2. Their unconditional endorsement and promotion of vaccinations as the panacea, as products which, in their words, “have been demonstrated to be safe, and have close to 100% effectiveness in preventing severe disease and death”, is bothrevealing and alarming.
  3. At least two of the authors are either directly or indirectly linked to, or funded by, the Bill and Melinda Gates Foundation. The link between the Bill and Melinda Gates Foundation and the vaccination industry is now a truism. One of the authors is in fact a functionary of the Bill and Melinda Gates Foundation in South Africa (this is evident from the article itself), and at least one other is at a research institute funded by that very entity.
  4. It is necessary at this juncture to reiterate an obvious proposition. It is unacceptable for people who have a financial interest, whether direct or indirect, in the vaccine industry, and the integrally related vaccine trial industry, to promote, as experts, the very products or procedures that they benefit from. To do so in an alarmist and deliberately misleading fashion makes such conduct all the more unconscionable.
  5. Before a potential new therapy can reach patients, it must necessarily undergo several clinical trial phases that test interventions for both safety and efficacy. Looking at the big picture, it takes approximately ten years for a new treatment to complete the journey from initial discovery to the marketplace. Clinical trials alone take six to seven years on average to complete. How can the authors in these circumstances possibly guarantee the safety of the vaccines?


23. We can’t but object to the authors’ targeting of Deenul Islam and its practices as “causes of Muslim deaths”, and their call for people to abandon that which is fundamental to the Deen. In their approach lies a self-loathing that is both lamentable and detestable.

24. Even worse are their statements that “gatherings at the end of Ramadaan and Eid-ul-Fitr likely led to superspreader events among Muslims in Gauteng , which has resulted in a large number of avoidable deaths” and that vaccines “ have been demonstrated to be safe, and have close to 100% effectiveness in preventing severe disease and death”.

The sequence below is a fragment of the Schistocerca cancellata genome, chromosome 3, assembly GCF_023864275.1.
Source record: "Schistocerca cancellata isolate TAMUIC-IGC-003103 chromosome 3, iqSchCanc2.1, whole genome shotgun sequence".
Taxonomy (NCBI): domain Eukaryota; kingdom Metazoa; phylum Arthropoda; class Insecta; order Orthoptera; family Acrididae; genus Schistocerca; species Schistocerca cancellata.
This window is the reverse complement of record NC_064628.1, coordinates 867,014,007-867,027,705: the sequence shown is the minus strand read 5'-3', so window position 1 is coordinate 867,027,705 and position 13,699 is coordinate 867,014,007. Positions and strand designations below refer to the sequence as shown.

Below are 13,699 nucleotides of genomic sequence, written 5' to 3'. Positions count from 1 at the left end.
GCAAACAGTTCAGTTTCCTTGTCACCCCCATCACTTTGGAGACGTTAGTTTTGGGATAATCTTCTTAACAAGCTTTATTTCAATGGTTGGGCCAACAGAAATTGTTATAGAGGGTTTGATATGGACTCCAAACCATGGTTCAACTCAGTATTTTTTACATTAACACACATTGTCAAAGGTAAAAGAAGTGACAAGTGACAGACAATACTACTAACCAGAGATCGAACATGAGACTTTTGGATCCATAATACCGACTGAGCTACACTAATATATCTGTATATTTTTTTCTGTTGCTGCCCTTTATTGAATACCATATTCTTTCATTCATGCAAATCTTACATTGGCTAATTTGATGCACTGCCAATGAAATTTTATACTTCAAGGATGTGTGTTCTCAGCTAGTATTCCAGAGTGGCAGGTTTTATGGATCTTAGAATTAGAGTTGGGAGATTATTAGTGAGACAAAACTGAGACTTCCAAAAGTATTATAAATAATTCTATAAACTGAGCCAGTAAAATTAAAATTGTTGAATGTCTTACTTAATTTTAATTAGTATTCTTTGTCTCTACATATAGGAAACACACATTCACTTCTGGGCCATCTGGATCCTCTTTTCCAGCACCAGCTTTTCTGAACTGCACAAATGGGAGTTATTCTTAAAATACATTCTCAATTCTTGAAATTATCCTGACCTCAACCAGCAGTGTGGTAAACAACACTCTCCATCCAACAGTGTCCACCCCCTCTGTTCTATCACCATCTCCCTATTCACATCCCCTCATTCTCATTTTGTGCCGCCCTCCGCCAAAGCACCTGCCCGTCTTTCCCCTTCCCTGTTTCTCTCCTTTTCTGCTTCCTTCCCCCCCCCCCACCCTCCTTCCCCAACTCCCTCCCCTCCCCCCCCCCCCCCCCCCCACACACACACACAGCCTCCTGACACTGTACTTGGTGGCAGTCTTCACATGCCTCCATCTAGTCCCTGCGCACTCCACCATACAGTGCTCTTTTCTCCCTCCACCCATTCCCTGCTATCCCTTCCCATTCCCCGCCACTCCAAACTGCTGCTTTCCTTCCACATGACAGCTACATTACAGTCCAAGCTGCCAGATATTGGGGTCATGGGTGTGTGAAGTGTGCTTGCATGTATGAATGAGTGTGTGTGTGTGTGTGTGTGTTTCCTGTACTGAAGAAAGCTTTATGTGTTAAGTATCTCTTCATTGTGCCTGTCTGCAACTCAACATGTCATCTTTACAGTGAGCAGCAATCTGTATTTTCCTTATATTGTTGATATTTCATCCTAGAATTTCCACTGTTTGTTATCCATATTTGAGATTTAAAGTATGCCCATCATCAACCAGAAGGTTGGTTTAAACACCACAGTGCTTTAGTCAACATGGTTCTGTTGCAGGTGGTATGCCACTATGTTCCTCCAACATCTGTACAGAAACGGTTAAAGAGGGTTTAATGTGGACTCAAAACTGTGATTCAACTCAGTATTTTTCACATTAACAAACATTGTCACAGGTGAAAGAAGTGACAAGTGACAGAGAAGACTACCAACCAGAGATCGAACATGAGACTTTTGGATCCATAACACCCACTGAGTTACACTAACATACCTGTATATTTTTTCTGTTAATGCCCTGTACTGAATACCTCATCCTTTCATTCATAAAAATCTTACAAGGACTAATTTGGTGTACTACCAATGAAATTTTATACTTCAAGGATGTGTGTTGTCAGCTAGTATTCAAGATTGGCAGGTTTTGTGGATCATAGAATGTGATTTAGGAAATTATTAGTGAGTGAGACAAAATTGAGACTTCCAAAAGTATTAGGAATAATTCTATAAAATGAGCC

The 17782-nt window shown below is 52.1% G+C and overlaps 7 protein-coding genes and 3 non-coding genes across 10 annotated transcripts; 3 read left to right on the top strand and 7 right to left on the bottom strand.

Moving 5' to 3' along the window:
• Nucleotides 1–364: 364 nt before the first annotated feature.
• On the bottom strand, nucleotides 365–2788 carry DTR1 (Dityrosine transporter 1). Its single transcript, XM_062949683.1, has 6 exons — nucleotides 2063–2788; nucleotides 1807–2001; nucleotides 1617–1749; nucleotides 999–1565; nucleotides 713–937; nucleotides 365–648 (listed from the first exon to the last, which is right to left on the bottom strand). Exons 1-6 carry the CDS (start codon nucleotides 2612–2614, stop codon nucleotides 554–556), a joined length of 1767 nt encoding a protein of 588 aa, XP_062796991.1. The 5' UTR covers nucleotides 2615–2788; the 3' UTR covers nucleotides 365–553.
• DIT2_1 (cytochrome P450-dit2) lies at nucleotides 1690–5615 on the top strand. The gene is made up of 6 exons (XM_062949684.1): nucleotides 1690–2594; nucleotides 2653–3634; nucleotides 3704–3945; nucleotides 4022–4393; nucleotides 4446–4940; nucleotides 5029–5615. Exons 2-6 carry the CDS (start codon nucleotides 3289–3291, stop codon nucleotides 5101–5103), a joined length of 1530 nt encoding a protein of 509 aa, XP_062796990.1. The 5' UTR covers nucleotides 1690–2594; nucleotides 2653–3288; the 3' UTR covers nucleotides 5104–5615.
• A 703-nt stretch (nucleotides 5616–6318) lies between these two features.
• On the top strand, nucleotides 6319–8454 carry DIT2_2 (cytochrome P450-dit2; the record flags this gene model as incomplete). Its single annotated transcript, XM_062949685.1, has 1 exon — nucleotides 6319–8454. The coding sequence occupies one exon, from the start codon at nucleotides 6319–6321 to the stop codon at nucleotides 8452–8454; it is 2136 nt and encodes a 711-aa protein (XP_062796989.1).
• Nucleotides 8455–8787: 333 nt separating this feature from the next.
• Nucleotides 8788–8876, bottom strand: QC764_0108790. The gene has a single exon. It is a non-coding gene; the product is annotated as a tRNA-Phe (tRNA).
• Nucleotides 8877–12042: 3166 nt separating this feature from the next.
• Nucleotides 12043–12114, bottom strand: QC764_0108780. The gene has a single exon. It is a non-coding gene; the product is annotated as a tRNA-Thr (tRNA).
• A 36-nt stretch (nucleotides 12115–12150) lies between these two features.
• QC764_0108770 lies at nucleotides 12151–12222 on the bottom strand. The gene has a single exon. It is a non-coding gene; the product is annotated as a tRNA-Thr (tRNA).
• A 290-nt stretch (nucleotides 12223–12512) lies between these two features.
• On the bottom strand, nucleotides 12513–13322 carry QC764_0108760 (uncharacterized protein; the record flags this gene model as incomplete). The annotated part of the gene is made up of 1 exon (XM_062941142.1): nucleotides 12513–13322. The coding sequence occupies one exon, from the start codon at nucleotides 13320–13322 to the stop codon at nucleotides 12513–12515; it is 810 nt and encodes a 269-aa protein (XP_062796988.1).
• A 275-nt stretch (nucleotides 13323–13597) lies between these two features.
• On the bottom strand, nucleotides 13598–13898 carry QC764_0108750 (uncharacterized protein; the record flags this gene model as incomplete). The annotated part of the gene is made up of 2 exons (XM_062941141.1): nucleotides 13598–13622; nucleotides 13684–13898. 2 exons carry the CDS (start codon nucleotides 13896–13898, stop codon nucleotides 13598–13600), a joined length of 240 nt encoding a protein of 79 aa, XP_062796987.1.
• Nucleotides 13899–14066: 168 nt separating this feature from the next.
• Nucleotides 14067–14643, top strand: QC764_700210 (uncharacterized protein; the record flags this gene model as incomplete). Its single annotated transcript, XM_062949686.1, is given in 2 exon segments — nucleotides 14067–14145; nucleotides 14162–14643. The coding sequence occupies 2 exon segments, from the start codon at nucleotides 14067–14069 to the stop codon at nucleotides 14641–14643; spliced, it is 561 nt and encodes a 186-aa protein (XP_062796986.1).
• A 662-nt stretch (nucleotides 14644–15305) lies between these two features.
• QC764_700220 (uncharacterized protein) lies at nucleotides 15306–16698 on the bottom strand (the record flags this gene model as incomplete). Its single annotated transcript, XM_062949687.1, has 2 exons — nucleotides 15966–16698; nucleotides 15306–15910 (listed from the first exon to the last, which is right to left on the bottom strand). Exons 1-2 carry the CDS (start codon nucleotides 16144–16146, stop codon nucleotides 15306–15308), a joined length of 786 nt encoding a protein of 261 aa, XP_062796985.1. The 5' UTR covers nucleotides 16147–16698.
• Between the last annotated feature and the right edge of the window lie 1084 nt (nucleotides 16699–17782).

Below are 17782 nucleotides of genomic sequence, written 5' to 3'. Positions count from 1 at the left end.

25. The above statements are completely contrary to Islamic belief and must be rejected out of hand with the contempt they deserve. They represent an arrogance that has seeped into our collective psyche, that is contrary to the fundamental Islamic belief that Allah – the Mighty, the Sovereign, the Healer – determines everything, and that one’s time of death is determined by Him , and by Him alone. The Almighty Allah states clearly in the Noble Quran:

“Indeed, Allah [alone] has knowledge of the Hour and sends down the rain and knows what is in the wombs. And no soul perceives what it will earn tomorrow, and no soul perceives in what land it will die. Indeed, Allah is All Knowing and Acquainted.” (Quran, 31:34) “And spend [in the way of Allah ] from what We have provided you before death approaches one of you and he says, ‘My Lord, if only You would delay me for a brief term so I would give charity and be among the righteous’. But never will Allah delay a soul when its time has come. And Allah is Acquainted with what you do.” (Quran, 63:10-11) “When their specified time arrives, they cannot delay it for a single hour nor can they bring it forward.” (Quran, 16:61).

26. Let these experts (and the Muslim organisations that follow their advice) take heed of the words of Allah the Magnificent, the Lord of Lords who, in addressing the fear mongering of those who discouraged Muslims from leaving their homes to fight in Jihad on the false basis that such would hasten their death, and that they would not die if they did not fight in Jihad:

“As for those who stayed behind, and said of their brothers, ‘If only they had listened to us, they would not have been killed,’ tell them [Prophet],‘Ward off death from yourselves, if what you say is true.’ (Al Imraan- 168).

27. May Allah grant abodes in the highest stages of Jannah to those brothers and sisters who have passed away and endow their families and loved ones with quintessential patience (sabrunjameel). May He guide us to the truth and protect us against falsehood and deception!

Electronically issued by AMPSA SHURA COUNCIL


  1. Jassat W, Brey Z, Parker S, Wadee M, Wadee S, Madhi SA. A call to action: Temporal trends of COVID-19 deaths in the South African Muslim community. South African Medical Journal. 2021 Jun 15.
  2. Statistics South Africa. South African Demographic and Health Survey 2016: Key Indicator Report. Pretoria: Statistics South Africa, 2016. https://www.statssa.gov.za/publications/Report%2003-00-09/Report%2003-00-092016.pdf (accessed 21 June 2021).
  3. Statistics South Africa. 2020 Mid-year population estimates. Pretoria: Statistics South Africa, 2020. http://www.statssa.gov.za/?p=13453 (accessed 21 June 2021).
  4. Islam is spreading among black South Africans https://www.iol.co.za/news/south-africa/islam-is-spreading-among-black-south-africans-226939